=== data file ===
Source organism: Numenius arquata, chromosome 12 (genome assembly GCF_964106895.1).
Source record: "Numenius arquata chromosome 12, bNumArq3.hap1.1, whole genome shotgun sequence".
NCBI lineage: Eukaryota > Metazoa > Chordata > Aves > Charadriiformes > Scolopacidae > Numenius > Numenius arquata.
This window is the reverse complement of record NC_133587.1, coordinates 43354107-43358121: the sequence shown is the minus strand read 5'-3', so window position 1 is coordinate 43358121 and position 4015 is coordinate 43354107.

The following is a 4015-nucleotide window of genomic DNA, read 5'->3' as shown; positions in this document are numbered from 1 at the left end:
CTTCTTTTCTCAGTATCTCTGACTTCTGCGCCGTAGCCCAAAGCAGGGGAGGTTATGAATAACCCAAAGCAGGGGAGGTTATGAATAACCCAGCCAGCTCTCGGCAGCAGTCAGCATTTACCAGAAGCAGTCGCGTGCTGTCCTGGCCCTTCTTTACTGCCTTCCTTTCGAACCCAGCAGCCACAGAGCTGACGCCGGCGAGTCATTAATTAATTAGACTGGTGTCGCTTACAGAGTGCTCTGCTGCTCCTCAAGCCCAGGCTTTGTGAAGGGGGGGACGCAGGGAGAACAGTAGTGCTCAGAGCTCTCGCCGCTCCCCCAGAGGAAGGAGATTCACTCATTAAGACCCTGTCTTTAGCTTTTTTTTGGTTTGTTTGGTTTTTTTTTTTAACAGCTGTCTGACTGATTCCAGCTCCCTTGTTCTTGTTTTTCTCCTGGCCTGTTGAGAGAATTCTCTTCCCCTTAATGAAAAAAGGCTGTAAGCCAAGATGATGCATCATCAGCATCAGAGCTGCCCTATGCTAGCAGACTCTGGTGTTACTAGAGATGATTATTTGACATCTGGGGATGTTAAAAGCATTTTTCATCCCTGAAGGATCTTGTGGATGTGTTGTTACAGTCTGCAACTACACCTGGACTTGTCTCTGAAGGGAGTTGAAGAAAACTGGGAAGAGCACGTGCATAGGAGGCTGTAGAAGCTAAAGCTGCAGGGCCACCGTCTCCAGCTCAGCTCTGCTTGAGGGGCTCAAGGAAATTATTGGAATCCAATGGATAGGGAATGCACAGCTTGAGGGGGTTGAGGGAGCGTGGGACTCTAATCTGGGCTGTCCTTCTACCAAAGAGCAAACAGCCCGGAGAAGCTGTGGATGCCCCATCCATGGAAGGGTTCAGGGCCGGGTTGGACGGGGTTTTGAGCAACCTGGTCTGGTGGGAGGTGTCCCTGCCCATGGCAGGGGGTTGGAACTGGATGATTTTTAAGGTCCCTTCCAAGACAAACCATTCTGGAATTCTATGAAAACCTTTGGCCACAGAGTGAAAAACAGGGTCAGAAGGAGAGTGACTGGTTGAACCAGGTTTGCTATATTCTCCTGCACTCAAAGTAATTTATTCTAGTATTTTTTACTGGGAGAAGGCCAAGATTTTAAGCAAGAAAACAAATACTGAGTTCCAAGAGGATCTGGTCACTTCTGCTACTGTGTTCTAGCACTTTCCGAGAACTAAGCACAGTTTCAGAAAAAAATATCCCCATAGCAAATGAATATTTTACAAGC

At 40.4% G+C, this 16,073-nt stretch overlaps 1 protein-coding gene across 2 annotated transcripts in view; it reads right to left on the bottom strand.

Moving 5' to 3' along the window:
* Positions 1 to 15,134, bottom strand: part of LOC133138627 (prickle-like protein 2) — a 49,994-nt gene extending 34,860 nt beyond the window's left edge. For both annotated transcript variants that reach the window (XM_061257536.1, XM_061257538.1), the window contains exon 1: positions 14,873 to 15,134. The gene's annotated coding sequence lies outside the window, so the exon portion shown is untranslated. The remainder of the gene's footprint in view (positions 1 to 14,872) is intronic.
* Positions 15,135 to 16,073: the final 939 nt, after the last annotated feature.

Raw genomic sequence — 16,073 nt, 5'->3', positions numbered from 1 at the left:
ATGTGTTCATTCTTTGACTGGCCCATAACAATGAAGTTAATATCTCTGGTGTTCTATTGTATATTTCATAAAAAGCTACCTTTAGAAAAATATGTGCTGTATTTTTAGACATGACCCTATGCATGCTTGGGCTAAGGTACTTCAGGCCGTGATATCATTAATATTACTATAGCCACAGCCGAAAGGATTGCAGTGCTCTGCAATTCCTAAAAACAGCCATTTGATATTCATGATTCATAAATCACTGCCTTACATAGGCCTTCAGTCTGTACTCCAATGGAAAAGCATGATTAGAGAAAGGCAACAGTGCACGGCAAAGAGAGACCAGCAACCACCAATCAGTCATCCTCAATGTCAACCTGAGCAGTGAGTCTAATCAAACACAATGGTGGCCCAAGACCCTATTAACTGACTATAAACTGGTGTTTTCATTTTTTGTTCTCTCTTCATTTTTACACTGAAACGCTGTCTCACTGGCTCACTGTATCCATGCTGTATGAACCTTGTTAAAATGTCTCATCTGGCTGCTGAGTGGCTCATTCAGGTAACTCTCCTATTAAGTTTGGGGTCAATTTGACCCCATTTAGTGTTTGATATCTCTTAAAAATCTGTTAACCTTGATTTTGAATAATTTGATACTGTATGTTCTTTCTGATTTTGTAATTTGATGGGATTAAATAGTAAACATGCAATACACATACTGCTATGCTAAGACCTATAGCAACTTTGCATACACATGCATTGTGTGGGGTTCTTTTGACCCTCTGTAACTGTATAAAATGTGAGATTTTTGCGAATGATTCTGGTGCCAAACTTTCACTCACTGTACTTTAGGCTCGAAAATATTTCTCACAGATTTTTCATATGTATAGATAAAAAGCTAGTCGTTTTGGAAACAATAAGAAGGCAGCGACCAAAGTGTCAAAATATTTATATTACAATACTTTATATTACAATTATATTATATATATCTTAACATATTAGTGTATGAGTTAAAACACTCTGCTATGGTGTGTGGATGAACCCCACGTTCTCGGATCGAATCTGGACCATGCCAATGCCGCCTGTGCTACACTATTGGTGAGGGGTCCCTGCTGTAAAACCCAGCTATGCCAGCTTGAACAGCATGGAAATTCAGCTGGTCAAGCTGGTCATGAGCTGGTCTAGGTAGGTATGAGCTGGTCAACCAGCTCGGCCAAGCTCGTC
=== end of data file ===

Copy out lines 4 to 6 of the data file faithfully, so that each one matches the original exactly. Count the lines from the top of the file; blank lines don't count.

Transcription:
This window is the reverse complement of record NC_133587.1, coordinates 43354107-43358121: the sequence shown is the minus strand read 5'-3', so window position 1 is coordinate 43358121 and position 4015 is coordinate 43354107.

The following is a 4015-nucleotide window of genomic DNA, read 5'->3' as shown; positions in this document are numbered from 1 at the left end:
CTTCTTTTCTCAGTATCTCTGACTTCTGCGCCGTAGCCCAAAGCAGGGGAGGTTATGAATAACCCAAAGCAGGGGAGGTTATGAATAACCCAGCCAGCTCTCGGCAGCAGTCAGCATTTACCAGAAGCAGTCGCGTGCTGTCCTGGCCCTTCTTTACTGCCTTCCTTTCGAACCCAGCAGCCACAGAGCTGACGCCGGCGAGTCATTAATTAATTAGACTGGTGTCGCTTACAGAGTGCTCTGCTGCTCCTCAAGCCCAGGCTTTGTGAAGGGGGGGACGCAGGGAGAACAGTAGTGCTCAGAGCTCTCGCCGCTCCCCCAGAGGAAGGAGATTCACTCATTAAGACCCTGTCTTTAGCTTTTTTTTGGTTTGTTTGGTTTTTTTTTTTAACAGCTGTCTGACTGATTCCAGCTCCCTTGTTCTTGTTTTTCTCCTGGCCTGTTGAGAGAATTCTCTTCCCCTTAATGAAAAAAGGCTGTAAGCCAAGATGATGCATCATCAGCATCAGAGCTGCCCTATGCTAGCAGACTCTGGTGTTACTAGAGATGATTATTTGACATCTGGGGATGTTAAAAGCATTTTTCATCCCTGAAGGATCTTGTGGATGTGTTGTTACAGTCTGCAACTACACCTGGACTTGTCTCTGAAGGGAGTTGAAGAAAACTGGGAAGAGCACGTGCATAGGAGGCTGTAGAAGCTAAAGCTGCAGGGCCACCGTCTCCAGCTCAGCTCTGCTTGAGGGGCTCAAGGAAATTATTGGAATCCAATGGATAGGGAATGCACAGCTTGAGGGGGTTGAGGGAGCGTGGGACTCTAATCTGGGCTGTCCTTCTACCAAAGAGCAAACAGCCCGGAGAAGCTGTGGATGCCCCATCCATGGAAGGGTTCAGGGCCGGGTTGGACGGGGTTTTGAGCAACCTGGTCTGGTGGGAGGTGTCCCTGCCCATGGCAGGGGGTTGGAACTGGATGATTTTTAAGGTCCCTTCCAAGACAAACCATTCTGGAATTCTATGAAAACCTTTGGCCACAGAGTGAAAAACAGGGTCAGAAGGAGAGTGACTGGTTGAACCAGGTTTGCTATATTCTCCTGCACTCAAAGTAATTTATTCTAGTATTTTTTACTGGGAGAAGGCCAAGATTTTAAGCAAGAAAACAAATACTGAGTTCCAAGAGGATCTGGTCACTTCTGCTACTGTGTTCTAGCACTTTCCGAGAACTAAGCACAGTTTCAGAAAAAAATATCCCCATAGCAAATGAATATTTTACAAGC